BWCA Winter Trek to Hegman Lake Pictographs | Boundary Waters Blog

BWCA Winter Trek to Hegman Lake Pictographs

BWCA winter trip

Just like you can’t pick your relatives you can’t choose what the weather will be like on any given day. The temperature wasn’t ideal on Saturday with a high of maybe 1 degree but that’s the day we wanted to go to the pictographs on the shore of Hegman Lake in the Boundary Waters Canoe Area.

We were visiting Tessa and Ryan in Ely, MN for the weekend and Tessa was game for taking Abby and I to the pictographs while Ryan took Mike and Josh spearing. Tessa and Ryan both worked with us at Voyageur Canoe Outfitters and are super fun to hang out with. The entry point to Hegman Lake is 15 miles from Ely off of the Echo Trail. The trek begins with an 80-rod portage into South Hegman Lake and there’s only one other 5-rod portage between South and North Hegman Lake.

Boundary Waters

BWCA Pictographs

We brought our snowshoes along but decided to use our cross-country skis since there was such a well beaten path. I never realized how easily accessible these BWCA pictographs were. It didn’t take too long to ski across the two relatively small yet strikingly beautiful lakes.

Before we knew it we were at the cliffs looking for the ancient paintings on the rock. Of all of the pictographs I’ve seen these are the best preserved. We took photos, drank a little hot tea, discussed the paintings and then retraced our steps back to the vehicle.

According to the USFS these pictographs in the BWCA are most likely 500-1000 years old. They say every picture is worth 1000 words and this one is no different. I usually just look at pictographs without giving them much thought but Tessa told me an interesting story about an interpretation of these particular ones.

From Astro Bob’s website– One recent interpretation of the enigmatic figures comes from Carl Gawboy, a member of the Bois Forte Reservation, who for many years taught American Indian studies at the College of St. Scholastica and University of Minnesota-Duluth. He contends the drawings represent Ojibwe Indian constellations — the human figure could be the Winter-maker, our Orion the Hunter, while the three canoes represent paddlers plying the Path of Souls or what we call the Milky Way. Kevin Callahan of the Department of Anthropology at the University of Minnesota agrees with Gawboy and suspects the dog and moose are star patterns below Orion, the dog being the equivalent of our Canis Major and the moose composed of stars in Eridanus the River and parts of other constellations. The paddlers in the leftmost canoe would represent the two bright stars in Gemini the Twins, the other pair might be Capella and its neighbor Beta Aurigae, while the third canoe has just one passenger —  the star Aldebaran in Taurus the Bull. The horizontal markings may have been used for counting or tracking the passage of time. The artist must have squatted on the upper ledge with his mixture of red ochre (mineral pigment derived from clay) mixed with animal fat or sturgeon glue (derived from the fish’s spine) and dabbed it across the granite surface.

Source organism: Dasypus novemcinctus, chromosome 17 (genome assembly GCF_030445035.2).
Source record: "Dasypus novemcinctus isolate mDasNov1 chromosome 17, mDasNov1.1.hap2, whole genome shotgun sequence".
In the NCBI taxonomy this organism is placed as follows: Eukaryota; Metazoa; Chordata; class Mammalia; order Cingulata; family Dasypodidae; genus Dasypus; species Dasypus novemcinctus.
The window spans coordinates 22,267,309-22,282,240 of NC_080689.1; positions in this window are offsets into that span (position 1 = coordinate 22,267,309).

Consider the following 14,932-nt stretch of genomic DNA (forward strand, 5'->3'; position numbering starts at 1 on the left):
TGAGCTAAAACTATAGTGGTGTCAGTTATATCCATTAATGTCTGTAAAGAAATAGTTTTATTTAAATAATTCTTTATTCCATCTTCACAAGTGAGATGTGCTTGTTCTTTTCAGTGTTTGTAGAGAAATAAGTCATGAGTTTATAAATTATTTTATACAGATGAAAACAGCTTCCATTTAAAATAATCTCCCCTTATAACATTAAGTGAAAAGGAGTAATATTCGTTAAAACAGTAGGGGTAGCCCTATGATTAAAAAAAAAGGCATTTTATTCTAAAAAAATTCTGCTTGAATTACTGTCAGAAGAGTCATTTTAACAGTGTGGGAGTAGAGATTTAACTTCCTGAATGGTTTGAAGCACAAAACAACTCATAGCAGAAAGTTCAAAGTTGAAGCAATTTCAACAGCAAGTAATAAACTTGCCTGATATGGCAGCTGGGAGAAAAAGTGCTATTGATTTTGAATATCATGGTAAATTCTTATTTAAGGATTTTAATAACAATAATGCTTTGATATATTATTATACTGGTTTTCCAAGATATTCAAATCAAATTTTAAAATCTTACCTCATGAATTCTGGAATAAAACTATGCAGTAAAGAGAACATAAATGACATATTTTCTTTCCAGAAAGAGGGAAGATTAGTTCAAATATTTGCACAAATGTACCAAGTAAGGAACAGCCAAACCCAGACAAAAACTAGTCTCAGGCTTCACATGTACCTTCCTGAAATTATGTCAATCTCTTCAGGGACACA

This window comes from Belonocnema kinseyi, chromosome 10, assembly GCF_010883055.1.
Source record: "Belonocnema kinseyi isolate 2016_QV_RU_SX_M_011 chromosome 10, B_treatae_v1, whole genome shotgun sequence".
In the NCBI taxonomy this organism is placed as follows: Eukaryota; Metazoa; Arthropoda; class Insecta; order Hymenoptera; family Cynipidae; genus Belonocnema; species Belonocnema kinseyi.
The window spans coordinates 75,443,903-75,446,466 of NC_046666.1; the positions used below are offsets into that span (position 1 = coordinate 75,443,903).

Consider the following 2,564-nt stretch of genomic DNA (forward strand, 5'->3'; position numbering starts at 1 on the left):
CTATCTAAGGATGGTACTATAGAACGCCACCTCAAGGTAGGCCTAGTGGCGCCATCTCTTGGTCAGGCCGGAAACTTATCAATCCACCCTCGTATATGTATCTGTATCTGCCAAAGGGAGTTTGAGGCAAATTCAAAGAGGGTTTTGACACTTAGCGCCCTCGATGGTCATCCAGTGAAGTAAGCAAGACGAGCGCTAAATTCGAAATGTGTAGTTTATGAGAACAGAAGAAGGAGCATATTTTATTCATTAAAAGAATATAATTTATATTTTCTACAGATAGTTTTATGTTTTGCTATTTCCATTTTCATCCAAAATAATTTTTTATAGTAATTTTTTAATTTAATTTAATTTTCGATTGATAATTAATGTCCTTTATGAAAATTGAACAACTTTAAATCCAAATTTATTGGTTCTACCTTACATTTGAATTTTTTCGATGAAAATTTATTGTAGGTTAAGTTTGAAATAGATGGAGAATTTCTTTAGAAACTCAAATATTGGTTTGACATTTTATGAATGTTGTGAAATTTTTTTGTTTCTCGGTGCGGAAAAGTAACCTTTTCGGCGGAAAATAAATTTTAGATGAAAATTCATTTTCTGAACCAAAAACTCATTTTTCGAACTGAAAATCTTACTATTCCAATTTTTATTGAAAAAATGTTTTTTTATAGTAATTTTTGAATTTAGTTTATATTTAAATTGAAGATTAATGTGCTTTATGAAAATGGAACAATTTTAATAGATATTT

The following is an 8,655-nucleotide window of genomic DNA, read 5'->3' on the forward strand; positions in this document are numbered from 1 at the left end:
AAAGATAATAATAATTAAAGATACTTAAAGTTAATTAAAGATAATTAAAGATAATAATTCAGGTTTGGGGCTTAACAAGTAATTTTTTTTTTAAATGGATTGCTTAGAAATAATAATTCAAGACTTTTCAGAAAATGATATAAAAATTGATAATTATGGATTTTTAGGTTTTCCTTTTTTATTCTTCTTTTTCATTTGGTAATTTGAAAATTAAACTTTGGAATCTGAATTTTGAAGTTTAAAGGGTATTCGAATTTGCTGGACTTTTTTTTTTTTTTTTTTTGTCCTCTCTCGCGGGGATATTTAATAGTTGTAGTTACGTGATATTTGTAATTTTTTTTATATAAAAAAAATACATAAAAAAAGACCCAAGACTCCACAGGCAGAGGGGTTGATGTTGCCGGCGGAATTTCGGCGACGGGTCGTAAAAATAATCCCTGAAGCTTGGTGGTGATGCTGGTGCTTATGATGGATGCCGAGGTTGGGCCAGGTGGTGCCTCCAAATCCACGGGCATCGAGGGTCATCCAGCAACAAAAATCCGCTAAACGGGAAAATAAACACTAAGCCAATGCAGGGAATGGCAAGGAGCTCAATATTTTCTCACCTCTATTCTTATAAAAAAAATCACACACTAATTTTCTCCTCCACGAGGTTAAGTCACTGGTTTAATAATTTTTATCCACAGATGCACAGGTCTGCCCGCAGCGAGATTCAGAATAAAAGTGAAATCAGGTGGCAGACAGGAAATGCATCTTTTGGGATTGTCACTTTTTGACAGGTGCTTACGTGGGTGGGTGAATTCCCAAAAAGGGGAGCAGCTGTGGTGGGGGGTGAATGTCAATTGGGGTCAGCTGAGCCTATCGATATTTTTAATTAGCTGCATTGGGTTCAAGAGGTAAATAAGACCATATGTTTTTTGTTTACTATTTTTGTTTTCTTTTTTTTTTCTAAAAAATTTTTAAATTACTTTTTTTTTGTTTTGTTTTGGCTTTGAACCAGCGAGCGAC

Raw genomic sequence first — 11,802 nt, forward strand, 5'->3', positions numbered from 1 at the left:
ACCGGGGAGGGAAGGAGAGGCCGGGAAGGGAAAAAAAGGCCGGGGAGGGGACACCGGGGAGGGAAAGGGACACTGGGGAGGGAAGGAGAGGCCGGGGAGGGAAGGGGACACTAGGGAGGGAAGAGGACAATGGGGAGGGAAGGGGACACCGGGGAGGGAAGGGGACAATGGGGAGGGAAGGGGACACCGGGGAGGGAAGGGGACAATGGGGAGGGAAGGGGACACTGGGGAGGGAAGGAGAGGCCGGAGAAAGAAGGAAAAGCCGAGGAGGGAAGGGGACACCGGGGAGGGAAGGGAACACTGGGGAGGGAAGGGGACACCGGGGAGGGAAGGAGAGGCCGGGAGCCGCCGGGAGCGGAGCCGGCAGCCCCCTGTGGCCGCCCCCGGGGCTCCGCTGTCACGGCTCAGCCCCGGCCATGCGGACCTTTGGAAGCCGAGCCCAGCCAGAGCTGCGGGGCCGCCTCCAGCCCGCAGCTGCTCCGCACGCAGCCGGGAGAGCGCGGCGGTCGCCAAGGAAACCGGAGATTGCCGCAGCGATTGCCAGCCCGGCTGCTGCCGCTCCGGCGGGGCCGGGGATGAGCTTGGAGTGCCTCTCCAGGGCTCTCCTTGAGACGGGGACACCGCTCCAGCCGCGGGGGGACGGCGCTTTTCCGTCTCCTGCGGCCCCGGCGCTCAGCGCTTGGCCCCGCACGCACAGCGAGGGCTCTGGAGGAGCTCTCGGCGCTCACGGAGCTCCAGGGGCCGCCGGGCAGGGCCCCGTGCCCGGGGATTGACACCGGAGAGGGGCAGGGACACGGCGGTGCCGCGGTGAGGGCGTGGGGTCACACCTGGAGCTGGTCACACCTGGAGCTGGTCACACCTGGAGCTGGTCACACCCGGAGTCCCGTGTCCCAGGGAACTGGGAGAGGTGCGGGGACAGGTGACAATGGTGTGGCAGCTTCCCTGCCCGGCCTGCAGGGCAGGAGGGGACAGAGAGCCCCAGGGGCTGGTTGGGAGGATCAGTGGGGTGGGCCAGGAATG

Maps: Stellarium, photo by Bob King

The winter sky (left) featuring Orion and the neighboring constellations of Eridanus the River, Taurus the Bull, Gemini the Twins and Canis Major the Greater Dog. At right is a view of the entire main pictograph panel and shows not only the three canoes but also a large red “X” that likely represents a star. Do you see similarities between the two?

We had an amazing adventure in the Boundary Waters checking out the pictographs.

Boundary Waters

North Hegman Lake

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